Matthew Gallaway lives in Washington Heights with his three internet famous cats, Dante, Zephyr, and Elektra, his partner, Stephen, and the George Washington Bridge. Melissa and I have fallen in love with the bits of his life he shares with us on Tumblr, but lucky for us, and the world, he has written a novel, called The Metropolis Case, which will be published by Crown in 2011. Even luckier for us, he agreed to contribute to Coming and Crying, with a story that made me cry in a coffee shop. I can’t wait for everyone to read it.
We emailed yesterday about the book, scratching on the surface of sex and storytelling and what it all means:
Q: So I have heard you, or read you, say that the world would be a better place if everyone who was behooved to write a book wrote one. What are some of the benefits, do you think, to sitting with yourself and sort of daring to do that? What did you learn— or what does writing do for you, on an individual level, on a capital-S Self level?
A: For me, I think the major benefit of writing — to put in psychoanalytical terms (I’m a big Jungian!) — is that it offers the opportunity to connect with and interpret one’s ‘unconscious,’ to have greater insight into why we act the way we do (because let’s face it: it’s often a mystery, particularly when we’re young!), with the hope that by doing so, we become more ‘human’ and perhaps even more rational, i.e., less reactive. Of course I’m not saying that to write a book is the ONLY way to do this, but I think it would be very difficult on some level to write one (or at least a novel) without some understanding of who we are at a very fundamental level, which can also be important in terms of developing a sense of empathy both for ourselves and others. In my case, I grew up as something of a bookworm and always had urges to write — I kept diaries and notebooks and things — but it was not until I ‘came out’ (to give one obvious example) that I developed the patience to write anything cohesive, to really tell stories, so to speak, and I think that’s probably because I was better able to decipher my own, if that makes sense. So when I talk about the world being a better place if more people wrote books, it refers to the idea that if more of us could afford the luxury (and unfortunately, it often is a luxury, given the demands — often painful — of daily life) of introspection and creation, I think it would lead to a more rational and considerate society.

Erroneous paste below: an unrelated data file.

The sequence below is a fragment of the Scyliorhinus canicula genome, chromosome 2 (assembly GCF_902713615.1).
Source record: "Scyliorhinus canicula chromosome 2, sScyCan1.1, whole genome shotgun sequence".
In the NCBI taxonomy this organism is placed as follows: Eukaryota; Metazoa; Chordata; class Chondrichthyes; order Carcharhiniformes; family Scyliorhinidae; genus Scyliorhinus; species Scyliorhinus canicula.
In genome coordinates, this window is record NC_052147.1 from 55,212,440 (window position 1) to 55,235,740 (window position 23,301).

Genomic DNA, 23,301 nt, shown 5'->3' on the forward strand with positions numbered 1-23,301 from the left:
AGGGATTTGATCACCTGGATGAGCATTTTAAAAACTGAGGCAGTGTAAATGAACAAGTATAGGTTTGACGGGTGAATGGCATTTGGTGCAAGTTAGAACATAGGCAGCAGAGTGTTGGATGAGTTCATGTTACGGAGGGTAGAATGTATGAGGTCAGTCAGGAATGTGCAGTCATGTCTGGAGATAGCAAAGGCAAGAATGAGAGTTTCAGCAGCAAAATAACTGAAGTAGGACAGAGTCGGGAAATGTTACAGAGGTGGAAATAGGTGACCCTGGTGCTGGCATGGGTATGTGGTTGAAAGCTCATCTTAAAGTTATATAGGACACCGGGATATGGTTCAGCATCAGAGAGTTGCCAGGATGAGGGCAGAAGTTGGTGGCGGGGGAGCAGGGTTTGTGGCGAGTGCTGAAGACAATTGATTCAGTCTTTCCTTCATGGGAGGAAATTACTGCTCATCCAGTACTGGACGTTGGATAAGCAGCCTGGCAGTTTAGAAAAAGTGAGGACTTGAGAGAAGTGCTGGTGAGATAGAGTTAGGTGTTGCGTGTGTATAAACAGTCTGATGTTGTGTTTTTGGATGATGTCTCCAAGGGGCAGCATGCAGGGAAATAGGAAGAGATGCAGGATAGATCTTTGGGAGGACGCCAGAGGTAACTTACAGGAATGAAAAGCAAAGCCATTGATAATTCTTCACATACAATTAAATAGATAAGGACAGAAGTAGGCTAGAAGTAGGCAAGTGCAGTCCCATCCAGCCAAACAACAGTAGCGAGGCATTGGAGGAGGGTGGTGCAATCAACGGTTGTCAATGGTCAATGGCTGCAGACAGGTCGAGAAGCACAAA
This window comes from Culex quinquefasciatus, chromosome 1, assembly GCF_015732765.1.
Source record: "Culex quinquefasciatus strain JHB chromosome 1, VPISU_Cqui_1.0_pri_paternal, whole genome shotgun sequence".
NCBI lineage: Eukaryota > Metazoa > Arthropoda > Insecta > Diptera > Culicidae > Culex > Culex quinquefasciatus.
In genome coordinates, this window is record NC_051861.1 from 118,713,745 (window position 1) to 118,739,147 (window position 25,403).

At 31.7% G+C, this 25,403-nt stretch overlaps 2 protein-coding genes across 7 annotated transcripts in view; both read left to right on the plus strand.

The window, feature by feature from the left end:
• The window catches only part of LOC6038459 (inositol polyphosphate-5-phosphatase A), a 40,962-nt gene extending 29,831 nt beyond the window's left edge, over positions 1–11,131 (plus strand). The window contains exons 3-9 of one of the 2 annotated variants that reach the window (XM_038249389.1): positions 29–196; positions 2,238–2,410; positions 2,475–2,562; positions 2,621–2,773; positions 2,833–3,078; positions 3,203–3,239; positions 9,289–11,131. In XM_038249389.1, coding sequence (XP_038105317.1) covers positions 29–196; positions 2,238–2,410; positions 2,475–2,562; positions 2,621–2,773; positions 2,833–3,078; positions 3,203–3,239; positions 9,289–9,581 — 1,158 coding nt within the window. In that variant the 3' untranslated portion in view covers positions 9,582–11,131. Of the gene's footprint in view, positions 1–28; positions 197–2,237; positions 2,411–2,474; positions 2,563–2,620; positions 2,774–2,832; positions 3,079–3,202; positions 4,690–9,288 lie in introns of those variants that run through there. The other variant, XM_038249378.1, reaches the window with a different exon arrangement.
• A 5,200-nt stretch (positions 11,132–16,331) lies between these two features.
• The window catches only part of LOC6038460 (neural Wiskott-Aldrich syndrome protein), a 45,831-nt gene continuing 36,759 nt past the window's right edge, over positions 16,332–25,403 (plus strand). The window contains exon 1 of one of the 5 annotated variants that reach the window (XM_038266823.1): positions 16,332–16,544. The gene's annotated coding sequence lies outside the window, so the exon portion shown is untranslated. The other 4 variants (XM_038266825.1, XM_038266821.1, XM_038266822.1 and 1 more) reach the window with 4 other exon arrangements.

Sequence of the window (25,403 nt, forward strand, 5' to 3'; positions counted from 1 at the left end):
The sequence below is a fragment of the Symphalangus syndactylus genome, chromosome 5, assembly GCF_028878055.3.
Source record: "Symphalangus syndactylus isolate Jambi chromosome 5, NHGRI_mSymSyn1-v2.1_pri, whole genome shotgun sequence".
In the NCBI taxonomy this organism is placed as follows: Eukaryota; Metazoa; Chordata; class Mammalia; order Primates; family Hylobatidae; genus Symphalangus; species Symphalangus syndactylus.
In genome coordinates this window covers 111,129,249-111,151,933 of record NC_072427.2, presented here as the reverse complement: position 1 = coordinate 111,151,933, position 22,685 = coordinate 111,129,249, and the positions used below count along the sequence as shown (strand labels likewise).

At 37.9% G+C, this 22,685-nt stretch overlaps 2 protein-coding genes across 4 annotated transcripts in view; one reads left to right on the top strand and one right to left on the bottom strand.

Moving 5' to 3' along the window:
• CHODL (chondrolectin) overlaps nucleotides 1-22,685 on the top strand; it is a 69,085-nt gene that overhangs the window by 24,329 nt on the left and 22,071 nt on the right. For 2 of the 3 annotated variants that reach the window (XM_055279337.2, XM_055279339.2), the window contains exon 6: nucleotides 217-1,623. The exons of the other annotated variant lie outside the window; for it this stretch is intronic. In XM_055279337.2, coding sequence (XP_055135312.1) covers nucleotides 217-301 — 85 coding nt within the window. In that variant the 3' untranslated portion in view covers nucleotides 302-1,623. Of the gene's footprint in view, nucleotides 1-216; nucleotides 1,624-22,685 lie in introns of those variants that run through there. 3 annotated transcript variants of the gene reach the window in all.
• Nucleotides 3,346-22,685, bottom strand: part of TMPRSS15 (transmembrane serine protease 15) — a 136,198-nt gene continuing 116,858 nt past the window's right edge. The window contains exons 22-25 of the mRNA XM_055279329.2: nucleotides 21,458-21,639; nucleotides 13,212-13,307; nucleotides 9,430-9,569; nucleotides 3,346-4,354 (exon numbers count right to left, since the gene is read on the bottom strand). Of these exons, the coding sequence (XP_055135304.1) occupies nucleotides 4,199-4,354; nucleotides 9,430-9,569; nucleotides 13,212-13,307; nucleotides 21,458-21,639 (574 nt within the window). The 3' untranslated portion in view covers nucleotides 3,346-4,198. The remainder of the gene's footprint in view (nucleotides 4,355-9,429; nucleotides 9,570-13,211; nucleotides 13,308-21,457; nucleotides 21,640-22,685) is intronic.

Q: Now, we found each other on Tumblr. I started following you a few months ago and the little bits from your life you share almost always put me in a better mood. I think it’s very real, the way inviting people into our lives like that can affect us. So what about community? with this book, the community aspect is pretty vital. I know that reading my friends writing, or someone i admire, when they open up, helps me feel okay about doing the same. With all of the internet feedback, you can literally be encouraged to share when you wouldn’t otherwise. (and clearly this goes both ways). Does it help you, reading other people’s writing online (and off), to open up, too?
A: I should start by saying that ‘community’ is one of my least favorite words, because I think it’s too often used to pigeonhole people into groups in which they may not belong, or only on the most superficial or stereotypical level, e.g., I almost always cringe when I hear someone say ‘the gay community believes that ____’ or the ‘international community is upset that ____.’ That said, I understand what you’re saying and I would probably frame it terms of empathy or — to use the terminology of the literary critic/philosopher Richard Rorty, who is one of my heroes — ‘solidarity.’ To read others’ words and stories, I think, is one of the best ways we can not only develop our own language, but also to understand why we should recognize the fundamental humanity of another person or group of people; in Rorty’s view, the novel has been one of the great means by which our society has learned both to empathize with those who in the past would have been considered ‘outsiders’ (or even less than human) for whatever reason (gender, sexual orientation, ethnicity the most obvious), but also to understand humanity’s capacity for cruelty to one another (Nabokov and Orwell are two examples of this kind of writer). So in short, yes, I think reading (and respecting) the work of others (whether it’s a novel or an essay or a lolcat tumblr post) is absolutely essential in terms of ‘opening’ myself up to the viewpoint of others, and perhaps — as a second step — to incorporate their story/vocabulary into my own. (Rorty classifies those of us who are always searching for language like this as ‘ironists.’)